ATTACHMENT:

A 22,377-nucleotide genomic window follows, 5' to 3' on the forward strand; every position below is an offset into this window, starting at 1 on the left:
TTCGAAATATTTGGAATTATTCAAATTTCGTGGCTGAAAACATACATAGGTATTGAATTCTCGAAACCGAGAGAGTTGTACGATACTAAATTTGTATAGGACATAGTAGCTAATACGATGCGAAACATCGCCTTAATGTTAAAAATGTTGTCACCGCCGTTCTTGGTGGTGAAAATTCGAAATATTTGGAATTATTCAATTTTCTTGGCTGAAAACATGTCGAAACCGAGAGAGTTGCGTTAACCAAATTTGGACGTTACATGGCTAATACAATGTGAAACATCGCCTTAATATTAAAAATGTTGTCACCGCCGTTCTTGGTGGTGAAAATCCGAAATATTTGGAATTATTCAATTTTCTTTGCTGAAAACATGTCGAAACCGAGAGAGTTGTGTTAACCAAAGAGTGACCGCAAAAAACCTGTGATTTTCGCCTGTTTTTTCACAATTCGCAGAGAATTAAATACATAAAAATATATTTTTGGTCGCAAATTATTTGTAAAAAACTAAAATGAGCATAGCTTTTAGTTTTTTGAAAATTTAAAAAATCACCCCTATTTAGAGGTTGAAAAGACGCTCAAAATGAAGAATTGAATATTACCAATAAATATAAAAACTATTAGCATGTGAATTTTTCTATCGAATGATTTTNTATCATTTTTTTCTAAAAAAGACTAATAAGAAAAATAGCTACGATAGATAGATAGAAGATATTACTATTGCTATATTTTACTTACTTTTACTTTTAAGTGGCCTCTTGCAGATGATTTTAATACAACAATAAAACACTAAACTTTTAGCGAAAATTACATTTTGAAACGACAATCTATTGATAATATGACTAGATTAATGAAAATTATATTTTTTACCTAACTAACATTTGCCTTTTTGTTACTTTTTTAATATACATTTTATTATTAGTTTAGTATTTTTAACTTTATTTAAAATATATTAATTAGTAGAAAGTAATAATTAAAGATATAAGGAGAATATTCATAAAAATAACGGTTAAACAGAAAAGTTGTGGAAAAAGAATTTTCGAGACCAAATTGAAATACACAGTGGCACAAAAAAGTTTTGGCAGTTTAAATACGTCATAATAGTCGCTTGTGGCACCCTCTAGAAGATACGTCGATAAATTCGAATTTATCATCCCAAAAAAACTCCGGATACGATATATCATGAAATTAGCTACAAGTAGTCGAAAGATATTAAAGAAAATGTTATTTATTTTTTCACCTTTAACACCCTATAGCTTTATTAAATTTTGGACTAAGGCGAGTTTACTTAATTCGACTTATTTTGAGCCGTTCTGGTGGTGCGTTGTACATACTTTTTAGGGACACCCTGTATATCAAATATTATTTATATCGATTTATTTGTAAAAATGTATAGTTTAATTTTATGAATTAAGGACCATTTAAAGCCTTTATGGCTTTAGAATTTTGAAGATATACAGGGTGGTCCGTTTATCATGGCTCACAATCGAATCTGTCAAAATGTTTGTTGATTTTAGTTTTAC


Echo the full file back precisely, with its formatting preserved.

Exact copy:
A 22,377-nucleotide genomic window follows, 5' to 3' on the forward strand; every position below is an offset into this window, starting at 1 on the left:
TTCGAAATATTTGGAATTATTCAAATTTCGTGGCTGAAAACATACATAGGTATTGAATTCTCGAAACCGAGAGAGTTGTACGATACTAAATTTGTATAGGACATAGTAGCTAATACGATGCGAAACATCGCCTTAATGTTAAAAATGTTGTCACCGCCGTTCTTGGTGGTGAAAATTCGAAATATTTGGAATTATTCAATTTTCTTGGCTGAAAACATGTCGAAACCGAGAGAGTTGCGTTAACCAAATTTGGACGTTACATGGCTAATACAATGTGAAACATCGCCTTAATATTAAAAATGTTGTCACCGCCGTTCTTGGTGGTGAAAATCCGAAATATTTGGAATTATTCAATTTTCTTTGCTGAAAACATGTCGAAACCGAGAGAGTTGTGTTAACCAAAGAGTGACCGCAAAAAACCTGTGATTTTCGCCTGTTTTTTCACAATTCGCAGAGAATTAAATACATAAAAATATATTTTTGGTCGCAAATTATTTGTAAAAAACTAAAATGAGCATAGCTTTTAGTTTTTTGAAAATTTAAAAAATCACCCCTATTTAGAGGTTGAAAAGACGCTCAAAATGAAGAATTGAATATTACCAATAAATATAAAAACTATTAGCATGTGAATTTTTCTATCGAATGATTTTNTATCATTTTTTTCTAAAAAAGACTAATAAGAAAAATAGCTACGATAGATAGATAGAAGATATTACTATTGCTATATTTTACTTACTTTTACTTTTAAGTGGCCTCTTGCAGATGATTTTAATACAACAATAAAACACTAAACTTTTAGCGAAAATTACATTTTGAAACGACAATCTATTGATAATATGACTAGATTAATGAAAATTATATTTTTTACCTAACTAACATTTGCCTTTTTGTTACTTTTTTAATATACATTTTATTATTAGTTTAGTATTTTTAACTTTATTTAAAATATATTAATTAGTAGAAAGTAATAATTAAAGATATAAGGAGAATATTCATAAAAATAACGGTTAAACAGAAAAGTTGTGGAAAAAGAATTTTCGAGACCAAATTGAAATACACAGTGGCACAAAAAAGTTTTGGCAGTTTAAATACGTCATAATAGTCGCTTGTGGCACCCTCTAGAAGATACGTCGATAAATTCGAATTTATCATCCCAAAAAAACTCCGGATACGATATATCATGAAATTAGCTACAAGTAGTCGAAAGATATTAAAGAAAATGTTATTTATTTTTTCACCTTTAACACCCTATAGCTTTATTAAATTTTGGACTAAGGCGAGTTTACTTAATTCGACTTATTTTGAGCCGTTCTGGTGGTGCGTTGTACATACTTTTTAGGGACACCCTGTATATCAAATATTATTTATATCGATTTATTTGTAAAAATGTATAGTTTAATTTTATGAATTAAGGACCATTTAAAGCCTTTATGGCTTTAGAATTTTGAAGATATACAGGGTGGTCCGTTTATCATGGCTCACAATCGAATCTGTCAAAATGTTTGTTGATTTTAGTTTTAC